New Publication “Implications of weak rippling of the shock ramp on the pattern of the electromagnetic field and ion distributions” by Michael Gedalin et al.

Collisionless shocks undergo structural changes with the increase of Mach number. Observations and numerical simulations indicate development of time-dependent rippling. It is not known at present what causes the rippling. However, effects of such rippling on the field pattern and ion motion and distributions can be studied without precise knowledge of the causes and detailed shape. It is shown that deviations of the normal component of the magnetic field from the constant value indicate certain spatial dependence of the rippling. Deviations of the motional electric field from the constant value indicate time dependence. It is argued that whistler waves should propagate towards upstream and downstream regions from the rippled ramp. It is shown that the downstream pattern of the fields and ion distributions should follow the rippling pattern, while collisionless relaxation should be faster than in the stationary planar case.

Full article:
Gedalin, M. (SHARP) and Ganushkina, N. (SHARP) (2022). Implications of weak rippling of the shock ramp on the pattern of the electromagnetic field and ion distributions. Journal of Plasma Physics, 88(3), doi: 10.1017/S0022377822000356


New Publication: “Analysis of multiscale structures at the quasi-perpendicular Venus bow shock – Results from Solar Orbiter’s first Venus flyby” by Andrew Dimmock et al.

This study aims to investigate the outbound Venus bow shock crossing measured by Solar Orbiter during the first flyby. We study the complex features of the bow shock traversal in which multiple large amplitude magnetic field and density structures were observed as well as higher frequency waves. Our aim is to understand the physical mechanisms responsible for these high amplitude structures, characterize the higher frequency waves, determine the source of the waves, and put these results into context with terrestrial bow shock observations.

The Venus bow shock at a moderately high Mach number (∼5) in the quasi-perpendicular regime exhibits complex features similar to the Earth’s bow shock at comparable Mach numbers. The study highlights the need to be able to distinguish between large amplitude waves and spatial structures such as shock rippling. The simultaneous high frequency observations also demonstrate the complex nature of energy dissipation at the shock and the important question of understanding cross-scale coupling in these complex regions. These observations will be important to interpreting future planetary missions and additional gravity assist maneuvers.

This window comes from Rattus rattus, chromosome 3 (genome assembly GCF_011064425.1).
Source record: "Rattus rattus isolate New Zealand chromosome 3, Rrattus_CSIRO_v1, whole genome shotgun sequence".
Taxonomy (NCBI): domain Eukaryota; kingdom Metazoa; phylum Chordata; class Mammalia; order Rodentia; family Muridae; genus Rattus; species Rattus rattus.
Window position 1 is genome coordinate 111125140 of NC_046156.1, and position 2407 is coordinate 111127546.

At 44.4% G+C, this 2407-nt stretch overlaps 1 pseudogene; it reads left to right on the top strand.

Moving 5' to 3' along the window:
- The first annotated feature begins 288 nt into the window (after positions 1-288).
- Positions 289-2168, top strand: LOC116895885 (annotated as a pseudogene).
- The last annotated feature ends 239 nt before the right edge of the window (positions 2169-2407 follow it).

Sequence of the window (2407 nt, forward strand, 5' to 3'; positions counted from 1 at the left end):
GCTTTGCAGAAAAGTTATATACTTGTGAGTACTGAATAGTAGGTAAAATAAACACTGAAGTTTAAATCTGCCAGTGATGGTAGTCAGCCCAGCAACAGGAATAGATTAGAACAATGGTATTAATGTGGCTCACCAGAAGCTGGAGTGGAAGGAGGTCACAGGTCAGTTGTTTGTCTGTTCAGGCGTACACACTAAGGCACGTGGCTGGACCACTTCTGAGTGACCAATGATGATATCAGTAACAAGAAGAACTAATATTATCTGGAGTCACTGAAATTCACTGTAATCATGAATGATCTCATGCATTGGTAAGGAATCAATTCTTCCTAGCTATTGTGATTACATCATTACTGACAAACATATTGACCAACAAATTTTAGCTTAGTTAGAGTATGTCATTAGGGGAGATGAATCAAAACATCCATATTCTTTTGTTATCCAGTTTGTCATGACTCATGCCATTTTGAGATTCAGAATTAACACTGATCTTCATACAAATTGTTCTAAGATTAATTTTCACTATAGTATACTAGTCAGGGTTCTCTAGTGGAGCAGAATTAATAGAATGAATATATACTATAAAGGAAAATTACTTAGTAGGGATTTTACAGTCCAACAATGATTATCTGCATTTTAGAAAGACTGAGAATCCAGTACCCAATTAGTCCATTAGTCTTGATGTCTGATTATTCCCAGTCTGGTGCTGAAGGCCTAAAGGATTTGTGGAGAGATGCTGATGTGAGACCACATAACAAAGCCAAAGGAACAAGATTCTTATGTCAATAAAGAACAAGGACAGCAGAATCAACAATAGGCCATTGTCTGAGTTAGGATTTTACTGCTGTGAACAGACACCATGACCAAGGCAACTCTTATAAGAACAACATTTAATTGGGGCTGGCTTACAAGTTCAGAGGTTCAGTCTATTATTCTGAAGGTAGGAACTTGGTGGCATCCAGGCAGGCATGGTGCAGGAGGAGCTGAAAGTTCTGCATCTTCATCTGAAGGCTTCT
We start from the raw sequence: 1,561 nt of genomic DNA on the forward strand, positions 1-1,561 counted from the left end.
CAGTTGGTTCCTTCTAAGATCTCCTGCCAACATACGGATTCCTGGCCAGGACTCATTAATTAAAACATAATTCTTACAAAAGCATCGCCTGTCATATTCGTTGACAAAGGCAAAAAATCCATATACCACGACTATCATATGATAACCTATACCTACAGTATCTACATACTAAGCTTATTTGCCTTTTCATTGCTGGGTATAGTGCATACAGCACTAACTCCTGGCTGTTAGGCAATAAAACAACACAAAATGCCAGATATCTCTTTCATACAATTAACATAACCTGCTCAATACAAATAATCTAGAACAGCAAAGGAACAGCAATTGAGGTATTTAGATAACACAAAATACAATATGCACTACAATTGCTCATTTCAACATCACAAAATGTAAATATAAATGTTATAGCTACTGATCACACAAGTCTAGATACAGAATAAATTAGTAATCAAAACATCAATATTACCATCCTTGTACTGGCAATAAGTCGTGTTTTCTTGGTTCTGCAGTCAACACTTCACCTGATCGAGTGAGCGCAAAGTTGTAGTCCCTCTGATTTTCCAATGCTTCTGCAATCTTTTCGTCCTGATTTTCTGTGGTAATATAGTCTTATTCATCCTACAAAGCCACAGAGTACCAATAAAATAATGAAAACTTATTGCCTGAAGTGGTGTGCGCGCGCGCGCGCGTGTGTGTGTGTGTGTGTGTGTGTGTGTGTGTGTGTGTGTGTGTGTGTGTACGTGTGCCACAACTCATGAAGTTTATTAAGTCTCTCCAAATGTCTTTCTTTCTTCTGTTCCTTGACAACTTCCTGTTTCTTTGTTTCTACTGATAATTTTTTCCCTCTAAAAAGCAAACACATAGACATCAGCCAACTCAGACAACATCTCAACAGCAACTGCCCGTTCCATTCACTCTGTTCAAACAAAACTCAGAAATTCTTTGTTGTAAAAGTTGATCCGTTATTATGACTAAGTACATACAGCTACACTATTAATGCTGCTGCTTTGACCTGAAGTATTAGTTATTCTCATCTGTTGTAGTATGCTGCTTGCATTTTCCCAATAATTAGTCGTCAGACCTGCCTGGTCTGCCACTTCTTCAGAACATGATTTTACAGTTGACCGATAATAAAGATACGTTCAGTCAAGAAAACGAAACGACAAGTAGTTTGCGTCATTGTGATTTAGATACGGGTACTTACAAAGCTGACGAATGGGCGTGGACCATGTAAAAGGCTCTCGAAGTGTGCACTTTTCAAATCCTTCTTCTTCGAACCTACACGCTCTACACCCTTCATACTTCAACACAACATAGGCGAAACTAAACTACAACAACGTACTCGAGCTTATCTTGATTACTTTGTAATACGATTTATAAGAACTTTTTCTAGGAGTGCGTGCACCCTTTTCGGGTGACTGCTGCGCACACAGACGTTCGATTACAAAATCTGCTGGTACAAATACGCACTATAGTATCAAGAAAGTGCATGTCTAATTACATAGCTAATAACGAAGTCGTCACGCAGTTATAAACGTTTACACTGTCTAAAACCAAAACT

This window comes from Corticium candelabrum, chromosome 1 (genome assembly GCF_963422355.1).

Shock substructure in density and magnetic field. Panels a and b: electron density determined from the spacecraft potential and the magnetic field modulus. A wavelet coherency spectrum is shown in panel c, which demonstrates that panels a and b share common variations around 0.5–1 Hz during the shock front, which are in phase.

Full Article:
Dimmock, A. P. (SHARP), Khotyaintsev, Yu. V. (SHARP), Lalti, A. (SHARP), Yordanova, E., Edberg, N. J. T., Steinvall, K., Graham, D. B. (SHARP), et al. (2022). Analysis of multiscale structures at the quasi-perpendicular Venus bow shock – Results from Solar Orbiter’s first Venus flyby. Astronomy and Astrophysics, 660, doi: 10.1051/0004-6361/202140954

New Publication: “Theory Helps Observations: Determination of the Shock Mach Number and Scales From Magnetic Measurements” by Michael Gedalin et al.

The Mach number is one of the key parameters of collisionless shocks. Understanding shock physics requires knowledge of the spatial scales in the shock transition layer. The standard methods of determining the Mach number and the spatial scales require simultaneous measurements of the magnetic field and the particle density, velocity, and temperature. While magnetic field measurements are usually of high quality and resolution, particle measurements are often either unavailable or not properly adjusted to the plasma conditions. We show that theoretical arguments can be used to overcome the limitations of observations and determine the Mach number and spatial scales of the low-Mach number shock when only magnetic field data are available.